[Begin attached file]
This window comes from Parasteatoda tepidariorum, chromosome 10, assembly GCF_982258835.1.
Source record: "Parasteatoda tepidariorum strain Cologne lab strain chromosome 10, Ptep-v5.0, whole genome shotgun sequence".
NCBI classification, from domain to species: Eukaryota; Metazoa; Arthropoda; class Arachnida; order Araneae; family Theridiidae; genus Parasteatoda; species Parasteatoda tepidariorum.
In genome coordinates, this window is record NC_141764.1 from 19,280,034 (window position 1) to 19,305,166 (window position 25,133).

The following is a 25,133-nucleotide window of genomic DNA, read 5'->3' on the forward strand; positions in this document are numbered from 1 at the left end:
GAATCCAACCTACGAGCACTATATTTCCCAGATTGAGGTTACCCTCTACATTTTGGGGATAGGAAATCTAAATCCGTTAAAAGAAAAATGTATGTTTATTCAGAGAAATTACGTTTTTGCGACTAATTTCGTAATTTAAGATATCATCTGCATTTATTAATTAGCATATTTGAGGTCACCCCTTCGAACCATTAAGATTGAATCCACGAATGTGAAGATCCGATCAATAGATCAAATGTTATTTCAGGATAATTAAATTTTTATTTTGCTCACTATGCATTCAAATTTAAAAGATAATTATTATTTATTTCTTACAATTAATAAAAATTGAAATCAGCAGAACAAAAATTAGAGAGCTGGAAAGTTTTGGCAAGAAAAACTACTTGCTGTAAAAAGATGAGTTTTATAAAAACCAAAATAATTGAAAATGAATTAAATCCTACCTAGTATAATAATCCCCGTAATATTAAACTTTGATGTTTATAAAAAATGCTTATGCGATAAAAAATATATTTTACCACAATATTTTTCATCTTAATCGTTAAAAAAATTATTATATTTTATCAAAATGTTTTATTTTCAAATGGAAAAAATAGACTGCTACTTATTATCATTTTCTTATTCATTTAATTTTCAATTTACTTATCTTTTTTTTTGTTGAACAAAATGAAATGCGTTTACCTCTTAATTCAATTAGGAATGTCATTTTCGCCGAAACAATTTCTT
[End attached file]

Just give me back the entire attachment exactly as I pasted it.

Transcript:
This window comes from Parasteatoda tepidariorum, chromosome 10, assembly GCF_982258835.1.
Source record: "Parasteatoda tepidariorum strain Cologne lab strain chromosome 10, Ptep-v5.0, whole genome shotgun sequence".
NCBI classification, from domain to species: Eukaryota; Metazoa; Arthropoda; class Arachnida; order Araneae; family Theridiidae; genus Parasteatoda; species Parasteatoda tepidariorum.
In genome coordinates, this window is record NC_141764.1 from 19,280,034 (window position 1) to 19,305,166 (window position 25,133).

The following is a 25,133-nucleotide window of genomic DNA, read 5'->3' on the forward strand; positions in this document are numbered from 1 at the left end:
GAATCCAACCTACGAGCACTATATTTCCCAGATTGAGGTTACCCTCTACATTTTGGGGATAGGAAATCTAAATCCGTTAAAAGAAAAATGTATGTTTATTCAGAGAAATTACGTTTTTGCGACTAATTTCGTAATTTAAGATATCATCTGCATTTATTAATTAGCATATTTGAGGTCACCCCTTCGAACCATTAAGATTGAATCCACGAATGTGAAGATCCGATCAATAGATCAAATGTTATTTCAGGATAATTAAATTTTTATTTTGCTCACTATGCATTCAAATTTAAAAGATAATTATTATTTATTTCTTACAATTAATAAAAATTGAAATCAGCAGAACAAAAATTAGAGAGCTGGAAAGTTTTGGCAAGAAAAACTACTTGCTGTAAAAAGATGAGTTTTATAAAAACCAAAATAATTGAAAATGAATTAAATCCTACCTAGTATAATAATCCCCGTAATATTAAACTTTGATGTTTATAAAAAATGCTTATGCGATAAAAAATATATTTTACCACAATATTTTTCATCTTAATCGTTAAAAAAATTATTATATTTTATCAAAATGTTTTATTTTCAAATGGAAAAAATAGACTGCTACTTATTATCATTTTCTTATTCATTTAATTTTCAATTTACTTATCTTTTTTTTTGTTGAACAAAATGAAATGCGTTTACCTCTTAATTCAATTAGGAATGTCATTTTCGCCGAAACAATTTCTT